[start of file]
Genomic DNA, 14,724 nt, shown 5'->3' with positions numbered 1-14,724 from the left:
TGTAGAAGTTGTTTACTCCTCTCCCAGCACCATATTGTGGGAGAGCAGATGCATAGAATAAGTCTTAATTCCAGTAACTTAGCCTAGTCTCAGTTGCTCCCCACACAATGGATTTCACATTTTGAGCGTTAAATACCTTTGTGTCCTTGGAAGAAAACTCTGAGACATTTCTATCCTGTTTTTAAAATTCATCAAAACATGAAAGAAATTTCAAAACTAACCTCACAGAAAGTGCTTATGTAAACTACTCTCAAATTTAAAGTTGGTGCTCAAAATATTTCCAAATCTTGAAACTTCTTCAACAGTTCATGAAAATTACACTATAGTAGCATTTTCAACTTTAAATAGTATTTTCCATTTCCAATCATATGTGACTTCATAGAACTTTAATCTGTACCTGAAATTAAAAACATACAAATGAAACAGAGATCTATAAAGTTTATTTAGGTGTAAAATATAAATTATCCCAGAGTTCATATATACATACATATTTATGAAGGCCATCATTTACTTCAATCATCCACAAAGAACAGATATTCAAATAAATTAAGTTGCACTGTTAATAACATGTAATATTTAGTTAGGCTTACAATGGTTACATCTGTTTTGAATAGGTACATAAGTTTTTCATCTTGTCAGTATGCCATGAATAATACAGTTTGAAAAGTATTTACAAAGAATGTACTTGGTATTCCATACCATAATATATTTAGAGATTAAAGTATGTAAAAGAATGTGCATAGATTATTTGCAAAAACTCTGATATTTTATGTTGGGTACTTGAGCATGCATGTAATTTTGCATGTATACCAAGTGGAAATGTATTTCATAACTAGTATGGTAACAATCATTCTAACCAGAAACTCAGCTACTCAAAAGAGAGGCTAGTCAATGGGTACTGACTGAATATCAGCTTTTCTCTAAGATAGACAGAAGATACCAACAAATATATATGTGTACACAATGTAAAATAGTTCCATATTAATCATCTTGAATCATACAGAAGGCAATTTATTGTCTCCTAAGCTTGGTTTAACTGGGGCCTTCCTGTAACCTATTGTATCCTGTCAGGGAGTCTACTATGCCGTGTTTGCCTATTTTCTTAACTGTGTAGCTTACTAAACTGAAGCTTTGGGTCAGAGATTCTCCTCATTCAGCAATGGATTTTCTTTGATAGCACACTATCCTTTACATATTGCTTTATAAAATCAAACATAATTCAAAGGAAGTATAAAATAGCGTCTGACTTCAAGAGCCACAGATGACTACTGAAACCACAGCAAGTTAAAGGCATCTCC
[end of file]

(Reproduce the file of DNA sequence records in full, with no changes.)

Genomic DNA, 14,724 nt, shown 5'->3' with positions numbered 1-14,724 from the left:
TGTAGAAGTTGTTTACTCCTCTCCCAGCACCATATTGTGGGAGAGCAGATGCATAGAATAAGTCTTAATTCCAGTAACTTAGCCTAGTCTCAGTTGCTCCCCACACAATGGATTTCACATTTTGAGCGTTAAATACCTTTGTGTCCTTGGAAGAAAACTCTGAGACATTTCTATCCTGTTTTTAAAATTCATCAAAACATGAAAGAAATTTCAAAACTAACCTCACAGAAAGTGCTTATGTAAACTACTCTCAAATTTAAAGTTGGTGCTCAAAATATTTCCAAATCTTGAAACTTCTTCAACAGTTCATGAAAATTACACTATAGTAGCATTTTCAACTTTAAATAGTATTTTCCATTTCCAATCATATGTGACTTCATAGAACTTTAATCTGTACCTGAAATTAAAAACATACAAATGAAACAGAGATCTATAAAGTTTATTTAGGTGTAAAATATAAATTATCCCAGAGTTCATATATACATACATATTTATGAAGGCCATCATTTACTTCAATCATCCACAAAGAACAGATATTCAAATAAATTAAGTTGCACTGTTAATAACATGTAATATTTAGTTAGGCTTACAATGGTTACATCTGTTTTGAATAGGTACATAAGTTTTTCATCTTGTCAGTATGCCATGAATAATACAGTTTGAAAAGTATTTACAAAGAATGTACTTGGTATTCCATACCATAATATATTTAGAGATTAAAGTATGTAAAAGAATGTGCATAGATTATTTGCAAAAACTCTGATATTTTATGTTGGGTACTTGAGCATGCATGTAATTTTGCATGTATACCAAGTGGAAATGTATTTCATAACTAGTATGGTAACAATCATTCTAACCAGAAACTCAGCTACTCAAAAGAGAGGCTAGTCAATGGGTACTGACTGAATATCAGCTTTTCTCTAAGATAGACAGAAGATACCAACAAATATATATGTGTACACAATGTAAAATAGTTCCATATTAATCATCTTGAATCATACAGAAGGCAATTTATTGTCTCCTAAGCTTGGTTTAACTGGGGCCTTCCTGTAACCTATTGTATCCTGTCAGGGAGTCTACTATGCCGTGTTTGCCTATTTTCTTAACTGTGTAGCTTACTAAACTGAAGCTTTGGGTCAGAGATTCTCCTCATTCAGCAATGGATTTTCTTTGATAGCACACTATCCTTTACATATTGCTTTATAAAATCAAACATAATTCAAAGGAAGTATAAAATAGCGTCTGACTTCAAGAGCCACAGATGACTACTGAAACCACAGCAAGTTAAAGGCATCTCC